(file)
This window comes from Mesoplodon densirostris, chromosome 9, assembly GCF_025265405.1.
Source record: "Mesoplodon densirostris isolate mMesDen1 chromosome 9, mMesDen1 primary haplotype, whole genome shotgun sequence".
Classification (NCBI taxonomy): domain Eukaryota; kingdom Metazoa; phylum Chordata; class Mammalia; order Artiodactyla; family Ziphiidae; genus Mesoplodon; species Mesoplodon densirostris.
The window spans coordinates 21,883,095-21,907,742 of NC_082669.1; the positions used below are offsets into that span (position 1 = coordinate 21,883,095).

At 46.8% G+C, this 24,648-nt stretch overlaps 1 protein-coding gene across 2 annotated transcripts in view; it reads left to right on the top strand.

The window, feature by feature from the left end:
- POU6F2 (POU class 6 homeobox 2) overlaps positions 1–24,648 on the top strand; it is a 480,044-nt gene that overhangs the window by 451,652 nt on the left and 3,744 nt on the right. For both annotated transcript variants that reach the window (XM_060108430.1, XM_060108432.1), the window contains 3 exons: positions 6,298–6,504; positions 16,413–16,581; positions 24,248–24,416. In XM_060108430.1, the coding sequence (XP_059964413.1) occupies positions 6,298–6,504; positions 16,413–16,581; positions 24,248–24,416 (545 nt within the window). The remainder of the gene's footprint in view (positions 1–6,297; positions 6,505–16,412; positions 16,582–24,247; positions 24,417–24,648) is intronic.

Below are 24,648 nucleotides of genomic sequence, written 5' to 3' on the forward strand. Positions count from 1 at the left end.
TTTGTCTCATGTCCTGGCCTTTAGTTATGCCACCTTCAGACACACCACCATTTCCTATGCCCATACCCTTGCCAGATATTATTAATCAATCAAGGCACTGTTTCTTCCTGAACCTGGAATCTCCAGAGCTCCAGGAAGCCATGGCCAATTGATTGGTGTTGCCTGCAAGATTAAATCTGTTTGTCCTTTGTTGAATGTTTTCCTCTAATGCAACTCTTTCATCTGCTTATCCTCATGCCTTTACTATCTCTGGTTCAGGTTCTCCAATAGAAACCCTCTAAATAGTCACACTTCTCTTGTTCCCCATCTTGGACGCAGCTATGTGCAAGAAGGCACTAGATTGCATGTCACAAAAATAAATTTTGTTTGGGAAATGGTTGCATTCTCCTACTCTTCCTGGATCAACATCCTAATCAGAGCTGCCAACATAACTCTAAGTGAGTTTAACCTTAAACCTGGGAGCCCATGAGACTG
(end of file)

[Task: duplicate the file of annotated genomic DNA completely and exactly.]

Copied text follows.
This window comes from Mesoplodon densirostris, chromosome 9, assembly GCF_025265405.1.
Source record: "Mesoplodon densirostris isolate mMesDen1 chromosome 9, mMesDen1 primary haplotype, whole genome shotgun sequence".
Classification (NCBI taxonomy): domain Eukaryota; kingdom Metazoa; phylum Chordata; class Mammalia; order Artiodactyla; family Ziphiidae; genus Mesoplodon; species Mesoplodon densirostris.
The window spans coordinates 21,883,095-21,907,742 of NC_082669.1; the positions used below are offsets into that span (position 1 = coordinate 21,883,095).

At 46.8% G+C, this 24,648-nt stretch overlaps 1 protein-coding gene across 2 annotated transcripts in view; it reads left to right on the top strand.

The window, feature by feature from the left end:
- POU6F2 (POU class 6 homeobox 2) overlaps positions 1–24,648 on the top strand; it is a 480,044-nt gene that overhangs the window by 451,652 nt on the left and 3,744 nt on the right. For both annotated transcript variants that reach the window (XM_060108430.1, XM_060108432.1), the window contains 3 exons: positions 6,298–6,504; positions 16,413–16,581; positions 24,248–24,416. In XM_060108430.1, the coding sequence (XP_059964413.1) occupies positions 6,298–6,504; positions 16,413–16,581; positions 24,248–24,416 (545 nt within the window). The remainder of the gene's footprint in view (positions 1–6,297; positions 6,505–16,412; positions 16,582–24,247; positions 24,417–24,648) is intronic.

Below are 24,648 nucleotides of genomic sequence, written 5' to 3' on the forward strand. Positions count from 1 at the left end.
TTTGTCTCATGTCCTGGCCTTTAGTTATGCCACCTTCAGACACACCACCATTTCCTATGCCCATACCCTTGCCAGATATTATTAATCAATCAAGGCACTGTTTCTTCCTGAACCTGGAATCTCCAGAGCTCCAGGAAGCCATGGCCAATTGATTGGTGTTGCCTGCAAGATTAAATCTGTTTGTCCTTTGTTGAATGTTTTCCTCTAATGCAACTCTTTCATCTGCTTATCCTCATGCCTTTACTATCTCTGGTTCAGGTTCTCCAATAGAAACCCTCTAAATAGTCACACTTCTCTTGTTCCCCATCTTGGACGCAGCTATGTGCAAGAAGGCACTAGATTGCATGTCACAAAAATAAATTTTGTTTGGGAAATGGTTGCATTCTCCTACTCTTCCTGGATCAACATCCTAATCAGAGCTGCCAACATAACTCTAAGTGAGTTTAACCTTAAACCTGGGAGCCCATGAGACTG